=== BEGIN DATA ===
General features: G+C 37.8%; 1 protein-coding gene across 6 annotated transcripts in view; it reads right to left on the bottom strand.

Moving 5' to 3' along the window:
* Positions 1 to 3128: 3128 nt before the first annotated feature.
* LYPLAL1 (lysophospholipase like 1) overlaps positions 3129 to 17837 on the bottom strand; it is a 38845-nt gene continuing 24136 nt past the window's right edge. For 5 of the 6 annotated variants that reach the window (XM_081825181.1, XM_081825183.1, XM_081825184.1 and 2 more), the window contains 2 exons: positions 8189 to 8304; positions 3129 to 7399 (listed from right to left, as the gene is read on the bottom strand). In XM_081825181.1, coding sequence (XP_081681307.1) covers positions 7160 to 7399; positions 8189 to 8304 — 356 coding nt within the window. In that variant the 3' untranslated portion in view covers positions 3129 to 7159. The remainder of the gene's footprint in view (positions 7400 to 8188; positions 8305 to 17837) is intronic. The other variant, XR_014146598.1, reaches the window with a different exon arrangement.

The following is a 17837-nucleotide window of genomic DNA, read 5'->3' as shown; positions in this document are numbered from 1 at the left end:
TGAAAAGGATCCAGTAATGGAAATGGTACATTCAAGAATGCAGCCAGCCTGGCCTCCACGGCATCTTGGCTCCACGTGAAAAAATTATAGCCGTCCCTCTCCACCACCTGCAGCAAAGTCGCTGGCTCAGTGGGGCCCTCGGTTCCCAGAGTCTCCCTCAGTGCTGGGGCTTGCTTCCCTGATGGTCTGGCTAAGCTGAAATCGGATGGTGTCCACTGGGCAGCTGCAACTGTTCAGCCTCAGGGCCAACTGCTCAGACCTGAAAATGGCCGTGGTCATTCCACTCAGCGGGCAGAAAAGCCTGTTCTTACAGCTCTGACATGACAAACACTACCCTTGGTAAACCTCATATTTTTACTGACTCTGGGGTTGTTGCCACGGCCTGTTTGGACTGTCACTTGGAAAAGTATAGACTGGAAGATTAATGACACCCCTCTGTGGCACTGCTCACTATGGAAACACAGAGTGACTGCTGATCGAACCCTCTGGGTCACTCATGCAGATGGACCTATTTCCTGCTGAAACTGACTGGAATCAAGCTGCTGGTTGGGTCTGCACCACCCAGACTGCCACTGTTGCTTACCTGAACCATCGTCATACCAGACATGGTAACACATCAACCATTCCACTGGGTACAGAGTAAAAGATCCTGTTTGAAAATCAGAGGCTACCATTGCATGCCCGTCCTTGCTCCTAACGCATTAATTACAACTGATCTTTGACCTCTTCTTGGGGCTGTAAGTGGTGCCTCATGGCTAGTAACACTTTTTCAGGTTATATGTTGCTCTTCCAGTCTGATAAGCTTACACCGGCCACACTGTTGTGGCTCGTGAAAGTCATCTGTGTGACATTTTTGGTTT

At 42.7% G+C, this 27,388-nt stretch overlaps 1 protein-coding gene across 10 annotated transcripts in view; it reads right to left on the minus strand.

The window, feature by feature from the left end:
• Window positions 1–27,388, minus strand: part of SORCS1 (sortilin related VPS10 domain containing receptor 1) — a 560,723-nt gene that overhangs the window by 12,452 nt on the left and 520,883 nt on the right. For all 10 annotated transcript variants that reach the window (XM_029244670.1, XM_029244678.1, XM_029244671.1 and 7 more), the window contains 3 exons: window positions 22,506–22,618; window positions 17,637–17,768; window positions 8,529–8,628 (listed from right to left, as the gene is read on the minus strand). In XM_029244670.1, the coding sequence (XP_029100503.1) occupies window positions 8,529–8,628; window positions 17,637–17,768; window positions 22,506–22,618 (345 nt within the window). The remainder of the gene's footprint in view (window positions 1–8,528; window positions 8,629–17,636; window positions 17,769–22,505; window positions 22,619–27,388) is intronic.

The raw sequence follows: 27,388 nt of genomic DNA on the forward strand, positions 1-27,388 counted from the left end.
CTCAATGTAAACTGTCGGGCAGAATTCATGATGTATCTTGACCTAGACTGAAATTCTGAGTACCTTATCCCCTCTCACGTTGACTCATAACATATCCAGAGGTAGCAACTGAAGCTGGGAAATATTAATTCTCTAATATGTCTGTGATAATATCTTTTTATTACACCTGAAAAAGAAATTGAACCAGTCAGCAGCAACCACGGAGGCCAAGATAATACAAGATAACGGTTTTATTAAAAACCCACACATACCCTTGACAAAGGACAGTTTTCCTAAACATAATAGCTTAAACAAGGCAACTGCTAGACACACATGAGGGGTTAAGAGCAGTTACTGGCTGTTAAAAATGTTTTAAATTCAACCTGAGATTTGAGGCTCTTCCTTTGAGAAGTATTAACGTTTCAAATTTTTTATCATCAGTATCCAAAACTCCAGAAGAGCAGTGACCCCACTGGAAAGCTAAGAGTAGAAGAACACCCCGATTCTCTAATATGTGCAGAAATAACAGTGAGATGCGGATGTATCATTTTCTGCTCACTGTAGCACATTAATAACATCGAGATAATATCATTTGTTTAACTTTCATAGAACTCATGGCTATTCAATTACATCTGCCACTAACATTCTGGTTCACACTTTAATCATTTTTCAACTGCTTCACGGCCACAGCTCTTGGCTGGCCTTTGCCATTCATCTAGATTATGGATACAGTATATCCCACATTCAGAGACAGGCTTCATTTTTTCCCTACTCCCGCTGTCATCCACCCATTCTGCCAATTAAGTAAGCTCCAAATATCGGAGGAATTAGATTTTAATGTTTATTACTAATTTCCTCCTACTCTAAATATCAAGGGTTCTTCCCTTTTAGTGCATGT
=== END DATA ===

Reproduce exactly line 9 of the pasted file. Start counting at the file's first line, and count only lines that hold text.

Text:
• Window positions 1–27,388, minus strand: part of SORCS1 (sortilin related VPS10 domain containing receptor 1) — a 560,723-nt gene that overhangs the window by 12,452 nt on the left and 520,883 nt on the right. For all 10 annotated transcript variants that reach the window (XM_029244670.1, XM_029244678.1, XM_029244671.1 and 7 more), the window contains 3 exons: window positions 22,506–22,618; window positions 17,637–17,768; window positions 8,529–8,628 (listed from right to left, as the gene is read on the minus strand). In XM_029244670.1, the coding sequence (XP_029100503.1) occupies window positions 8,529–8,628; window positions 17,637–17,768; window positions 22,506–22,618 (345 nt within the window). The remainder of the gene's footprint in view (window positions 1–8,528; window positions 8,629–17,636; window positions 17,769–22,505; window positions 22,619–27,388) is intronic.